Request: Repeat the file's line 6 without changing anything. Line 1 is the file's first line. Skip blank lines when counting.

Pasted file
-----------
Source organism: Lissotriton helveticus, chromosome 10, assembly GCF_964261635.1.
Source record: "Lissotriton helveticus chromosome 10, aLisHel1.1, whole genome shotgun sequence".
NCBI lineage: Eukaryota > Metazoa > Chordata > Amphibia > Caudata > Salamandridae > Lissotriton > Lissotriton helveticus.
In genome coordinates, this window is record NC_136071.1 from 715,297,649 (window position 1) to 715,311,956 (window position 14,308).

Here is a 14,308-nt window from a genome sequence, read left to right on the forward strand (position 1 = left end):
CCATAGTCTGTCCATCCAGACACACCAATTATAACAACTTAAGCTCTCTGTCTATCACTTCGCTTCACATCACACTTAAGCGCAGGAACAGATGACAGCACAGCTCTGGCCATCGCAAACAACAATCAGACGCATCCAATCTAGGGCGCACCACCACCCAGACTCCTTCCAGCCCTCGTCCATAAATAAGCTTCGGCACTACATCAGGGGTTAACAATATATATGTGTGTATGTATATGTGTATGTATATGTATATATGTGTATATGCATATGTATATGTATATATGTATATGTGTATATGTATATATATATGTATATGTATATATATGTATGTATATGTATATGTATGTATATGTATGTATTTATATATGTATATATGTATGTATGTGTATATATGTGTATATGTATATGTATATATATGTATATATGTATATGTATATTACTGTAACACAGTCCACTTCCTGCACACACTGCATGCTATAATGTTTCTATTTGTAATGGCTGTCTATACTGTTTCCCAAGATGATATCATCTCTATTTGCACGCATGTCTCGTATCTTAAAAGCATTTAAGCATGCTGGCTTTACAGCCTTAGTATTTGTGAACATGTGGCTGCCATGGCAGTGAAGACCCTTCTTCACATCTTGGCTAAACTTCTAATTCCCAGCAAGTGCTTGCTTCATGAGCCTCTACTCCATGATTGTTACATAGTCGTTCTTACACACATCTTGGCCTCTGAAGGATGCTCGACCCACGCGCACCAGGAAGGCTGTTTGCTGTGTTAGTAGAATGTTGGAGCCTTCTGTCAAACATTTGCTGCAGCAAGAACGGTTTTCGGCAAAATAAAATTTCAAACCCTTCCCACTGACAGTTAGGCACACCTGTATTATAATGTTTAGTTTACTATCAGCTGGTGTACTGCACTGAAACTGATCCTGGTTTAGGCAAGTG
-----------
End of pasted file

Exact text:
CCATAGTCTGTCCATCCAGACACACCAATTATAACAACTTAAGCTCTCTGTCTATCACTTCGCTTCACATCACACTTAAGCGCAGGAACAGATGACAGCACAGCTCTGGCCATCGCAAACAACAATCAGACGCATCCAATCTAGGGCGCACCACCACCCAGACTCCTTCCAGCCCTCGTCCATAAATAAGCTTCGGCACTACATCAGGGGTTAACAATATATATGTGTGTATGTATATGTGTATGTATATGTATATATGTGTATATGCATATGTATATGTATATATGTATATGTGTATATGTATATATATATGTATATGTATATATATGTATGTATATGTATATGTATGTATATGTATGTATTTATATATGTATATATGTATGTATGTGTATATATGTGTATATGTATATGTATATATATGTATATATGTATATGTATATTACTGTAACACAGTCCACTTCCTGCACACACTGCATGCTATAATGTTTCTATTTGTAATGGCTGTCTATACTGTTTCCCAAGATGATATCATCTCTATTTGCACGCATGTCTCGTATCTTAAAAGCATTTAAGCATGCTGGCTTTACAGCCTTAGTATTTGTGAACATGTGGCTGCCATGGCAGTGAAGACCCTTCTTCACATCTTGGCTAAACTTCTAATTCCCAGCAAGTGCTTGCTTCATGAGCCTCTACTCCATGATTGTTACATAGTCGTTCTTACACACATCTTGGCCTCTGAAGGATGCTCGACCCACGCGCACCAGGAAGGCTGTTTGCTGTGTTAGTAGAATGTTGGAGCCTTCTGTCAAACATTTGCTGCAGCAAGAACGGTTTTCGGCAAAATAAAATTTCAAACCCTTCCCACTGACAGTTAGGCACACCTGTATTATAATGTTTAGTTTACTATCAGCTGGTGTACTGCACTGAAACTGATCCTGGTTTAGGCAAGTG